The Lady Bird Deed as an Estate and Medicaid Planning Tool

The Lady Bird Deed as an Estate and Medicaid Planning Tool

Article by Lindsay Cummings

Transferring real property to a family member or trust without considering all of the consequences can have a major impact on your estate plan and Medicaid planning. It is important to consider whether a transfer will avoid probate, receive a step-up in basis, increase your real property taxes, or even affect your Medicaid eligibility. There are many ways to transfer property to avoid probate, or not uncap the property’s taxes, or not be subject to gift tax, but the one way to accomplish all of these goals is to use a Lady Bird Deed. But what is a Lady Bird Deed (also known as an “Enhanced Life Estate Deed” or a “Deed subject to a Life Estate”)? A Lady Bird Deed is a deed that works much like a beneficiary designation, but for real property. A Lady Bird Deed essentially transfers real property on the death of the owner to either other individuals or to a trust; however, during the owner’s lifetime the owner retains a right to sell, lease, mortgage or change the deed. As opposed to a standard warranty or quit claim deed, where the property transfers upon the recording of the deed.

This article’s focus is on the benefits of transferring real property via a Lady Bird Deed from an owner to another individual, such as a family member(s). The Lady Bird Deed has become a popular tool for the following reasons:

  1. Avoid Probate: A Lady Bird Deed can be an effective tool for an individual to transfer real property and avoid probate. For example, an elderly person who owns real property can transfer that property to a child and keep the property out of probate upon their death.

  2. Not a Lifetime Gift subject to Gift Tax: When an individual transfers real property using a Lady Bird Deed the transfer is not complete until the death of the owner, so it is not a gift that is subject to gift taxes.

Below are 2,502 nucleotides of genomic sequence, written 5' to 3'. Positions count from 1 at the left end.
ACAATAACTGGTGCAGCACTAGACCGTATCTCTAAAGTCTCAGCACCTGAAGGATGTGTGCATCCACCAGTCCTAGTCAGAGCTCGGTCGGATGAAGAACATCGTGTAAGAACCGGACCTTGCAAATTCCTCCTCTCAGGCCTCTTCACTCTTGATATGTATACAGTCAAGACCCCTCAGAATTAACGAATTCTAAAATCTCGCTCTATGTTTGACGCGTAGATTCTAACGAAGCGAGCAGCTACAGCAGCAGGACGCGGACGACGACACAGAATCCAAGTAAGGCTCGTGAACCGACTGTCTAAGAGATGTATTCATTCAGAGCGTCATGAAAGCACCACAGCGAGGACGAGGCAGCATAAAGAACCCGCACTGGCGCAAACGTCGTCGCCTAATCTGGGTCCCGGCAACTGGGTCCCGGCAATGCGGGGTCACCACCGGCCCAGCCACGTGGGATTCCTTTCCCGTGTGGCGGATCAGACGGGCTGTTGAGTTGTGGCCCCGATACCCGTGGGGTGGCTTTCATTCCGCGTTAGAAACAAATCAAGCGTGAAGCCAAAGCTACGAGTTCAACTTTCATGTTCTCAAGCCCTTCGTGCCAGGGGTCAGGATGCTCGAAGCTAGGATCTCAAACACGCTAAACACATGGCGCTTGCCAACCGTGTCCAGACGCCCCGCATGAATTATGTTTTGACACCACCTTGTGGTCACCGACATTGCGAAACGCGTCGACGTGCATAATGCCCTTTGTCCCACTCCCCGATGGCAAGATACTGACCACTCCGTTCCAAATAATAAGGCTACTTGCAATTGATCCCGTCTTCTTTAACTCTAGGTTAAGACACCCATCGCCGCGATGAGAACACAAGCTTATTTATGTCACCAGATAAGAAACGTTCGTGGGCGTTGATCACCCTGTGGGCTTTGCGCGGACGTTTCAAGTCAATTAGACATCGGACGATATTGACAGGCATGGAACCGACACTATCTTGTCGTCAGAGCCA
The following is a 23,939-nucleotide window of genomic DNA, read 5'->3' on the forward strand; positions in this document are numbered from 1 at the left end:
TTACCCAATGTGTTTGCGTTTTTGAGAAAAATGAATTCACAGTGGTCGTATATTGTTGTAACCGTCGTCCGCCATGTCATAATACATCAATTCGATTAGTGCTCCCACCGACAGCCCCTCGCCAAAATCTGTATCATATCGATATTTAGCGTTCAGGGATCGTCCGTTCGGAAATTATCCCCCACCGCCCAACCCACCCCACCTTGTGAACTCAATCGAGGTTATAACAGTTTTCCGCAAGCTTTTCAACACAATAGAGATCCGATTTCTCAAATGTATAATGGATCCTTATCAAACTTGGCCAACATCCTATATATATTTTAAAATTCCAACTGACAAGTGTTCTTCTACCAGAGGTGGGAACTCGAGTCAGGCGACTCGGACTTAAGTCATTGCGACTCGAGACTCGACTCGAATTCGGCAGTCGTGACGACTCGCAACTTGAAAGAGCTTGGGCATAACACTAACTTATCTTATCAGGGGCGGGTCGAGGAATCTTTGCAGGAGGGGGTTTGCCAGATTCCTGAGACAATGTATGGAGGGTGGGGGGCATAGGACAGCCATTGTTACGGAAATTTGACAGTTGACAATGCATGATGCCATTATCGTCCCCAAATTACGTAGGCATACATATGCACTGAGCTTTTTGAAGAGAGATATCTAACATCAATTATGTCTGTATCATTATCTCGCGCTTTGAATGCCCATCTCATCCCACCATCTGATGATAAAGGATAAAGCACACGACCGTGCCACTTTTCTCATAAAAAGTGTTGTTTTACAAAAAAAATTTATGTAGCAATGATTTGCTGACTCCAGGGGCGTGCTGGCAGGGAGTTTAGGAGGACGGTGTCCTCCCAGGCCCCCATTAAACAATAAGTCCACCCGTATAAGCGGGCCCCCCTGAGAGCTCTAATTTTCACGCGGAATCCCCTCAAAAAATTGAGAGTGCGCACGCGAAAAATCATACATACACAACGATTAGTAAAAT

3. No Uncapping of Property Taxes: On December 22, 2015, Governor Snyder signed PA 243, which allows a real property owner to retain a life estate in the real property and transfer it to a family member(s) upon his or her death, without uncapping the property’s taxable value. For this exemption to apply, the property must not be used for any commercial purpose following the transfer.

  4. Medicaid Eligibility: In order to qualify for Medicaid, an individual cannot transfer property without receiving fair market value during the prior five years before the Medicaid application. For example, if an individual transferred real property to his or her son or daughter a year before his or her Medicaid application then he or she may not be eligible for Medicaid benefits. However, with a Lady Bird Deed the owner retains control of the property so it is not considered a transfer under the Medicaid rules. The Lady Bird Deed essentially allows an individual to transfer his or her real property and avoid Estate Recovery, while remaining eligible for Medicaid.

  5. Avoids Michigan Estate Recovery: If a Lady Bird Deed is used correctly, a Medicaid recipient can transfer real property upon his or her death to a family member(s) and the State of Michigan cannot file a claim against the real property for Medicaid repayment.

  6. Step-Up in Basis: When the real property transfers upon the death of the owner, the property obtains a step-up in basis. Meaning, the beneficiaries can then sell the real property on the death of the owner and not pay taxes on the proceeds.

As stated above, the Lady Bird Deed has become a popular tool for all of the reasons noted, but it is not a tool that should be used in every circumstance. It is important to contact your attorney to discuss your personal situation to determine the best way to title/deed your real property to plan for the present and future.

Posted on April 22, 2016
Tagged as Elder Law, Estate Planning , Real Estate